Wilfredo Vazquez Jr. Stops Marvin Sonsona to Claim WBO 122-Pound Title
By Gabriel Montoya, Max Boxing (Feb 28, 2010) Special to Doghouse Boxing  
Saturday night from the Coliseo Ruben Rodriguez in Bayamon, Puerto Rico, Wilfredo “WV2” Vazquez Jr., 18-0-1 (15), worked over Filipino Marvin Sonsona, 14-1-1 (12), in four rounds, en route to a brutal body shot stoppage to capture the vacant WBO 122-pound title. It is the first title for the son of boxing great Wilfredo Vazquez, and the first loss for Sonsona.

From the onset, the physical difference between the two fighters was evident. Vazquez is a compact, wide-framed junior featherweight while Sonsona, who moved up from junior bantamweight for this fight, has the physique and face of a 12-year old. In the first round, Sonsona, the speedier fighter, circled out of his southpaw stance, pawing with his jab but not using his fast feet to set up an attack. Vazquez bored in, cutting off the ring, gauging Sonsona’s speed and looking to find his range. Vazquez was able to catch Sonsona with a nice left hook as the Filipino fighter leapt in with a left cross. Sonsona was able to get to the body with both his jab and lead left and that may have been the difference in the round.

In the second, Vazquez set a faster pace and began to cut off the ring in more aggressive fashion. A right hand caught Sonsona off-balance and he stumbled into the ropes with Vazquez tearing right after him. Sonsona moved away quickly, but was backed into another corner. Again, Sonsona escaped but, this time, he did so using a lead left. Vazquez answered back with a right hand lead followed by an uppercut and another one-two. But Sonsona came back with a lead left to the body. By rounds end, after getting the worst of Vazquez shots, Sonsona already had a mouse under his left eye.

In the third stanza, Vazquez began to take over and Sonsona seemed to run out of answers to the questions of his opponent’s strength, chin and pressure. Vazquez would bully him into the ropes and Sonsona would try and fight off them but, more often than not, the Filipino shelled up and let Vazquez work the body. This would be a pattern that ultimately cost Sonsona the fight in the fourth.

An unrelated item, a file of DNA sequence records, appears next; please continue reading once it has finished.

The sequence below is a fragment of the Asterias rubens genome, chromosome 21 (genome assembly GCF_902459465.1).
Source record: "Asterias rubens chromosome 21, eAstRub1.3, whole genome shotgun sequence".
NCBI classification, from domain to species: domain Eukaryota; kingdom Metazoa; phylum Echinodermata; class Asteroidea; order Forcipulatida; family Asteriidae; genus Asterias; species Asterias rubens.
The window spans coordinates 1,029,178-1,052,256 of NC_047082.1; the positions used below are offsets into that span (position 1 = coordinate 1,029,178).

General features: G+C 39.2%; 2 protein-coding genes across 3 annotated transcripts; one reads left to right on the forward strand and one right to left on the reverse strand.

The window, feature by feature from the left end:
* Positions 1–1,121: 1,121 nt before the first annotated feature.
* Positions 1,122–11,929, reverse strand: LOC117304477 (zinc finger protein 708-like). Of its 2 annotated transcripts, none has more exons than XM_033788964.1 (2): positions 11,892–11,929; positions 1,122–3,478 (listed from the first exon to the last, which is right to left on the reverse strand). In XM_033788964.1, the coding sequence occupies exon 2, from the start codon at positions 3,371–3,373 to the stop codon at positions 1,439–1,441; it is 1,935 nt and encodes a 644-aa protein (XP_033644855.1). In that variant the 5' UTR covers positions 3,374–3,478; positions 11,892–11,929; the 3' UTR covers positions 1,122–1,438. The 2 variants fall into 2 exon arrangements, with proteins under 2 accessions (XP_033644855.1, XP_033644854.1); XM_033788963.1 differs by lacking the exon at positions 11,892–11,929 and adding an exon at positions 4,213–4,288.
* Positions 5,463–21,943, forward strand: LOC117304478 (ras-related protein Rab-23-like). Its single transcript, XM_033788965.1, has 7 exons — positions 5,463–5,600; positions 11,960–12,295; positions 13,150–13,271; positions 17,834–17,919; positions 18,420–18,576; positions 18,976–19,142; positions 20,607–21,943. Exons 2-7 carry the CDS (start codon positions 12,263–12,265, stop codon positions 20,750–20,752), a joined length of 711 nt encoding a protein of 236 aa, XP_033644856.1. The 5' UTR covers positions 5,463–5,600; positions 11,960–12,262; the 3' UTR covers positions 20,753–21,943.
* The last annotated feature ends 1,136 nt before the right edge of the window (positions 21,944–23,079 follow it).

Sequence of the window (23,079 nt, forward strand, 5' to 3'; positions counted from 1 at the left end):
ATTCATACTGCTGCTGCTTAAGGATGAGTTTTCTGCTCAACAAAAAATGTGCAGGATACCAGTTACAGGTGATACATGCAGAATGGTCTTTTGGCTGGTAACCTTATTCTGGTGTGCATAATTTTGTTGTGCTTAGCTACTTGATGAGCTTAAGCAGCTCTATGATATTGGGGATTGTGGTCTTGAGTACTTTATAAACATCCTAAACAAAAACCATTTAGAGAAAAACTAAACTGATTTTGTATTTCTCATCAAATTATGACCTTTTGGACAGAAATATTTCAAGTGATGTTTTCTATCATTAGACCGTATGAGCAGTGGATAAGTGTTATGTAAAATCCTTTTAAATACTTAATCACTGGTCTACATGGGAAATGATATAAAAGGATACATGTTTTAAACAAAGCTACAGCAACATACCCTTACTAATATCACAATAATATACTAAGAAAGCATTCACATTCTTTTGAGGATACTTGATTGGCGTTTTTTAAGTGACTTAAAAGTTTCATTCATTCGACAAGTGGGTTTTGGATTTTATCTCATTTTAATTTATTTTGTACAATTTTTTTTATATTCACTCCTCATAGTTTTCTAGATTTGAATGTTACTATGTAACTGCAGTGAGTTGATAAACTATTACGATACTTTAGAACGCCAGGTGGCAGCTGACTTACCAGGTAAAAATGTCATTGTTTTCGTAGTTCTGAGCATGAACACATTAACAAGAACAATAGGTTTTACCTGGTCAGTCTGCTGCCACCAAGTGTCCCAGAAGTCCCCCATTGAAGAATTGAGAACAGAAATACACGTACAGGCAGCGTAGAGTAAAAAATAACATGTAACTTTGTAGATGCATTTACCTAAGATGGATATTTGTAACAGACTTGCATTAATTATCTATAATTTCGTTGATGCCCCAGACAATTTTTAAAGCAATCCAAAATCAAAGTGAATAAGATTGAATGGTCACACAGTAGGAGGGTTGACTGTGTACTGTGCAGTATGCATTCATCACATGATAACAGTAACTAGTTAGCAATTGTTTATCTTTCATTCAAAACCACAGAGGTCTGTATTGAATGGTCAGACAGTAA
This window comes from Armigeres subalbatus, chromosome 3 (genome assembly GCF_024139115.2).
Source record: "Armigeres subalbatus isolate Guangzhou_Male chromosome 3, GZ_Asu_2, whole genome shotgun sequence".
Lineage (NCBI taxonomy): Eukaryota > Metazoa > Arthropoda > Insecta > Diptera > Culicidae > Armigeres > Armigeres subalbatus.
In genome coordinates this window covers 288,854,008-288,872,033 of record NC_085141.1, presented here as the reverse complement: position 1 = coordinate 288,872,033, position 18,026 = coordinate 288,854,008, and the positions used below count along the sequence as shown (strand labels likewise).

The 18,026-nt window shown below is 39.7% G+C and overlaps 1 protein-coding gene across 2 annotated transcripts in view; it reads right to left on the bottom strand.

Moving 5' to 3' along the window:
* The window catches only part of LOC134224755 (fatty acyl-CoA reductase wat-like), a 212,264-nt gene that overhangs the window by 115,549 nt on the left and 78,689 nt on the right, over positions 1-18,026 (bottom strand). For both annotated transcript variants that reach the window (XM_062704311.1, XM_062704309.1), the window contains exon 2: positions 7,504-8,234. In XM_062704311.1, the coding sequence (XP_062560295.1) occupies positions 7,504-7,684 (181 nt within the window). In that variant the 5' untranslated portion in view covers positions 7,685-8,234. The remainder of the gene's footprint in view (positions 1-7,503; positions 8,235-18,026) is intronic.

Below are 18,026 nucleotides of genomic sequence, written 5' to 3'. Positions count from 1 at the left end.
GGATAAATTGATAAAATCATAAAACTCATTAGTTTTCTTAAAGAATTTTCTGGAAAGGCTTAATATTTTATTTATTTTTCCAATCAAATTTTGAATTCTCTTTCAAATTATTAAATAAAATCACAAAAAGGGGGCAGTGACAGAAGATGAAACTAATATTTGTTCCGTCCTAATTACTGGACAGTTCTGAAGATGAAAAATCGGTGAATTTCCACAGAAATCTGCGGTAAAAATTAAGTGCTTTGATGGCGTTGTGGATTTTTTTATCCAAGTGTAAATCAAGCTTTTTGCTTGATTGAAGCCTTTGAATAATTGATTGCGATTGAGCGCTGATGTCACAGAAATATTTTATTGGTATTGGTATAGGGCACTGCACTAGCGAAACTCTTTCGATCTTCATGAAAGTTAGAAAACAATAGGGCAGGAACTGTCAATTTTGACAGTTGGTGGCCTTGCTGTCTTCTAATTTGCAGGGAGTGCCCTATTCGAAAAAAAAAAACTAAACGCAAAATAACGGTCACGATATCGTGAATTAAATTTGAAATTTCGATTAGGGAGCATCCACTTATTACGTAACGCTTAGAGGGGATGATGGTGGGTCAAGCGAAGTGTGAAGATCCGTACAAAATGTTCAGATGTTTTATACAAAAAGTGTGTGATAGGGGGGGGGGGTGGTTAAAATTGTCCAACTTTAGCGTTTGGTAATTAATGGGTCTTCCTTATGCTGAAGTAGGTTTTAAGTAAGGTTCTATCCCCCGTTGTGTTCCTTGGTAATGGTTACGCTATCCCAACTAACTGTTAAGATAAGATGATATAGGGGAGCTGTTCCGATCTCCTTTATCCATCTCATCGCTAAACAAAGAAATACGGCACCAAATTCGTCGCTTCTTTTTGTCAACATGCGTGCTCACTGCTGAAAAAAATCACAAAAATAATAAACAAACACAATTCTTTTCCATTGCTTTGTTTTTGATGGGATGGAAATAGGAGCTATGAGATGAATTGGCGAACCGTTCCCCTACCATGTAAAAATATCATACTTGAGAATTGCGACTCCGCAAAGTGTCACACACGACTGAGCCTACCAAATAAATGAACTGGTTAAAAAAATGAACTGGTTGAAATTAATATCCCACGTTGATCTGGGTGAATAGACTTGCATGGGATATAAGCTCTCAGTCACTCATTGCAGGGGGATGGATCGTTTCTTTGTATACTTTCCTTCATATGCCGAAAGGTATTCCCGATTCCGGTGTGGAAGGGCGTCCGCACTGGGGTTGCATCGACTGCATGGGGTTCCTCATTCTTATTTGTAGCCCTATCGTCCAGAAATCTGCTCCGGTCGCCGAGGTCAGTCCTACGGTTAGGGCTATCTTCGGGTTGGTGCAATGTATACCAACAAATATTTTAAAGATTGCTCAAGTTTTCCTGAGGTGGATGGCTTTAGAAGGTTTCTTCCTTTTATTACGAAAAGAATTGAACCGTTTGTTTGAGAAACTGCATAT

Lying on the ropes, Sonsona fell victim to Vazquez’ body attack. A left hand to the body got through Sonsona’s guard followed by a right that snapped his head back. A left hook to the mid-section dropped Sonsona to the canvas. Sonsona complained it was low (contrary to what most observers witnessed) and then, grimacing in pain, was counted out at 2:01 of the fourth.

In a bizarre co-feature from Guadalajara, Mexico at the Coliseo Olimpico, Filipino Rodel Mayol, 26-4-2 (20), and Mexico’s Omar Nino Romero, 28-3-2 (11), fought to a technical draw after Romero knocked Mayol out following a low blow.

The bout started as expected with Mayol as the mover, boxing from the outside and using his speed to keep Romero, the pressure fighter, at bay. Romero was getting to Mayol’s body early on, insuring a pretty solid opening round for the Mexican.

But Mayol came back in the second and rocked Romero with a left uppercut that wobbled the challenger. Mayol swarmed and began to light up Romero. Another uppercut landed, this time from the right side and hurt Romero again down the stretch of the round.

However, it was in the third that the fight ended on one of the most bizarre notes I have ever seen. Romero had begun to press the body attack with some early success, but strayed low with a left and a right that prompted Mayol to step back and complain to the ref. But the WBC junior flyweight titleholder didn’t step all the way out of the action and Romero seemed to think the clock was still running. However, referee Vic Drakulich, who was positioned behind Romero, saw the low blow and was moving in to break the action. Romero didn’t see this and only saw a complaining Mayol with his guard down. With Drakulich grabbing Romero’s right arm as he went into motion, the challenger leapt in with a left hook that crushed Mayol. The defending titlist fell like a marionette with his strings cut, subsequently pointing to his cup saying “low blow.” But Mayol remained on the canvas and was eventually carted off on a stretcher in preparation for a trip to the local hospital.

The technical draw ruling was awarded because the low blow was ruled as such, but Drakulich was unable to break the action before the punch was set in motion. Romero did not break the rules, other than administering the low blow while Mayol broke the most important of all unwritten (but advised by the referee in most pre-fight instructions) boxing rules: protect yourself at all times.

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